Cho Didn't Get Court-Ordered Treatment

By Brigid Schulte and Chris L. Jenkins
Washington Post Staff Writers
Monday, May 7, 2007

Seung Hui Cho never received the treatment ordered by a judge who declared him dangerously mentally ill less than two years before his rampage at Virginia Tech, law enforcement officials said, exposing flaws in Virginia's labyrinthine mental health system, including confusion about the law, spotty enforcement and inadequate funding.

Neither the court, the university nor community services officials followed up on the judge's order, according to dozens of interviews. Cho never got the treatment, according to authorities who have seen his medical files. And although state law says the community services board should have made sure Cho got help, a board official said that was "news to us."

It is impossible to know if the treatment, ordered in December 2005, would have prevented the massacre last month, which left 32 students and faculty dead before Cho killed himself. But interviews with state and university officials, lawmakers, special justices, attorneys, advocates and mental health agencies across the state made clear that what happened with Cho is not unusual in cases of "involuntary outpatient commitment" -- Virginia's name for the kind of order issued by Cho's judge.

Cho, they said, slipped through a porous mental health system that suffers from muddled, seldom-enforced laws and inconsistent practices. Special justices who oversee hearings such as the one for Cho said they know that some people they have ordered into treatment have not gotten it. They find out when the person "does something crazy again," in the words of one justice -- when they are brought back into court because they are considered in imminent danger of harming themselves or others.

"The system doesn't work well," said Tom Diggs, executive director of the Commission on Mental Health Law Reform, which has been studying the state mental health system and will report to the General Assembly next year.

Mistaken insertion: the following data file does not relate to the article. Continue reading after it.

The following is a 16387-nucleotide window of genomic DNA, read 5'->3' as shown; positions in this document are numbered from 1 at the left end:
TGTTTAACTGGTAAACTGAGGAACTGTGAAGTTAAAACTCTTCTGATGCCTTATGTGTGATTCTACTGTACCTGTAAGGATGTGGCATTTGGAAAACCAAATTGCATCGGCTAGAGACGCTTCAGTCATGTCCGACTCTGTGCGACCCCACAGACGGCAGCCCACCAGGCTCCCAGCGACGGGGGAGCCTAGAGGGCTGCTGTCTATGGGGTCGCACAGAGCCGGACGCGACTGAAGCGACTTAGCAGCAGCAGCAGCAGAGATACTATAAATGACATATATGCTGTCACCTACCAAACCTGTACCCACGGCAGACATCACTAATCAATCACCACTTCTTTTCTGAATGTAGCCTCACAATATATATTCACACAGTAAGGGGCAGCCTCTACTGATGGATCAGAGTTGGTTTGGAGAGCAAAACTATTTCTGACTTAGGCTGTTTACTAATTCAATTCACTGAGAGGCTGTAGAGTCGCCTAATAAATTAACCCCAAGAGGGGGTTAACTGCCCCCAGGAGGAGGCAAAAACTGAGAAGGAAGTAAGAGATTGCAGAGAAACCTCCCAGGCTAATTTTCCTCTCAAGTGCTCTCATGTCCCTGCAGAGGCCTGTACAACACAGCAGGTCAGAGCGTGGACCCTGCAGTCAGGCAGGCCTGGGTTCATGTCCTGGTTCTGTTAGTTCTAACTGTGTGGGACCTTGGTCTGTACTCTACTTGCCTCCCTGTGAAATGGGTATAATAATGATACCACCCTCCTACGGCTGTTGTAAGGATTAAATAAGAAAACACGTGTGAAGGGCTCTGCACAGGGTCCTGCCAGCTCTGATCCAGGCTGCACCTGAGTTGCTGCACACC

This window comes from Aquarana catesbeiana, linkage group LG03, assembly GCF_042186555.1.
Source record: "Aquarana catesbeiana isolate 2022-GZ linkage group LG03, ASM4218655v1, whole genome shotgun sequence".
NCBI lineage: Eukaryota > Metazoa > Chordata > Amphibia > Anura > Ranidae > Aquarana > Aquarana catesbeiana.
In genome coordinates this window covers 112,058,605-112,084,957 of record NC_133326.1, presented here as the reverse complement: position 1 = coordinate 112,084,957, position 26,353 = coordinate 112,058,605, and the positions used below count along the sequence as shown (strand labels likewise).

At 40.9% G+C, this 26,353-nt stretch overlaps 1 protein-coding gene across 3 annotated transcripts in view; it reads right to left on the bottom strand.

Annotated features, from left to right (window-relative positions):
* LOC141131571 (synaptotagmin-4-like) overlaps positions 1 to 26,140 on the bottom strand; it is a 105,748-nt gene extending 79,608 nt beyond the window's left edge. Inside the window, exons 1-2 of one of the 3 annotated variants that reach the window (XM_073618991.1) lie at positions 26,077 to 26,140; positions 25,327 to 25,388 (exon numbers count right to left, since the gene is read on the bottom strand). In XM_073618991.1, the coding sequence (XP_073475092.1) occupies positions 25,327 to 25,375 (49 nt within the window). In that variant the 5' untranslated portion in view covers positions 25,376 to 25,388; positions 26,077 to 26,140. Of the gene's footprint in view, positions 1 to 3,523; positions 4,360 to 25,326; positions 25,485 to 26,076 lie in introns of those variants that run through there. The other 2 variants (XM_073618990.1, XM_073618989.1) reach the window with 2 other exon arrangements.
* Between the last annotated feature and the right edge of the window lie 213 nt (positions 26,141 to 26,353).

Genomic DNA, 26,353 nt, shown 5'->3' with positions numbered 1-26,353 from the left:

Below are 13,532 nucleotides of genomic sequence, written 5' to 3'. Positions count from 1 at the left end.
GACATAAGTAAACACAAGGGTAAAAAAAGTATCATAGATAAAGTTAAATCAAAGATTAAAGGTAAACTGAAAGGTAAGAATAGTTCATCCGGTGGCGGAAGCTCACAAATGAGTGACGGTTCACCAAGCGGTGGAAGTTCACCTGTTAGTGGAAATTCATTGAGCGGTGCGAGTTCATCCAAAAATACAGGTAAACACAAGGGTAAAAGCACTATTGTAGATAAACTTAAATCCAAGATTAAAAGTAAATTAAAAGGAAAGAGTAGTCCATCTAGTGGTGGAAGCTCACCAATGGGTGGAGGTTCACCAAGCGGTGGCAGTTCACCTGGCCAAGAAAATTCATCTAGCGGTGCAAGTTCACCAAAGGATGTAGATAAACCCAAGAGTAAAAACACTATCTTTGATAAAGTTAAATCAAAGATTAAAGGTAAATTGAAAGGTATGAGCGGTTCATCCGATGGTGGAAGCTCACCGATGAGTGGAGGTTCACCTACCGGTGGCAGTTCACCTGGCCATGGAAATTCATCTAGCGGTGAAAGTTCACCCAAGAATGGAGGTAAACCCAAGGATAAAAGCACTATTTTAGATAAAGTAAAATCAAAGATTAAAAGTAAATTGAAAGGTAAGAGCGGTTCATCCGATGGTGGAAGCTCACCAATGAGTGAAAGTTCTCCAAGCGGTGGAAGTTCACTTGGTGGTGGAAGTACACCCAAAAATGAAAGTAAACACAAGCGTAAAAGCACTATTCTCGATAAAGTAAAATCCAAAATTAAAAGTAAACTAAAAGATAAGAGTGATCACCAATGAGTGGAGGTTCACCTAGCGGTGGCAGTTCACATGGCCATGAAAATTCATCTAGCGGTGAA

Involuntary outpatient commitments are relatively uncommon in Virginia, officials said, because those in the system know they are not enforced. They are almost an act of faith.

"When I let the person go outpatient, I always put on the record, 'I hope I don't read about you tomorrow in the paper. . . . Don't make me look like the foolish judge that could have stopped you,' " said Lori Rallison, a special justice in Prince William County. "And knock wood, that hasn't happened. But it can."

Cho's case is a classic example of some of the flaws in the outpatient treatment system.

By 2005, Cho, an English major at Virginia Tech, had frightened teachers and classmates with his macabre and violent writings. He referred to himself as Question Mark, never made eye contact and rarely spoke. But it wasn't until two undergraduate women complained that Cho sent instant messages and left cryptic lines from "Romeo and Juliet" on their dry-erase boards that Cho came to the attention of police. Although the girls decided not to press charges, police met with Cho on Dec. 13 and warned him to leave the women alone.

That night, Cho e-mailed a roommate saying he might as well kill himself. The roommate contacted police, who brought Cho to the New River Valley Community Services Board, the government mental health agency that serves Blacksburg.

There, Kathy Godbey examined Cho and found he was "mentally ill and in need of hospitalization," according to court papers. That was enough to have Cho temporarily detained at Carilion St. Albans Behavioral Health Clinic in Christiansburg, a few miles from campus, until a special justice could review his case in a commitment hearing.

New River Valley's Mike Wade maintained that the community services board's responsibility ended there.

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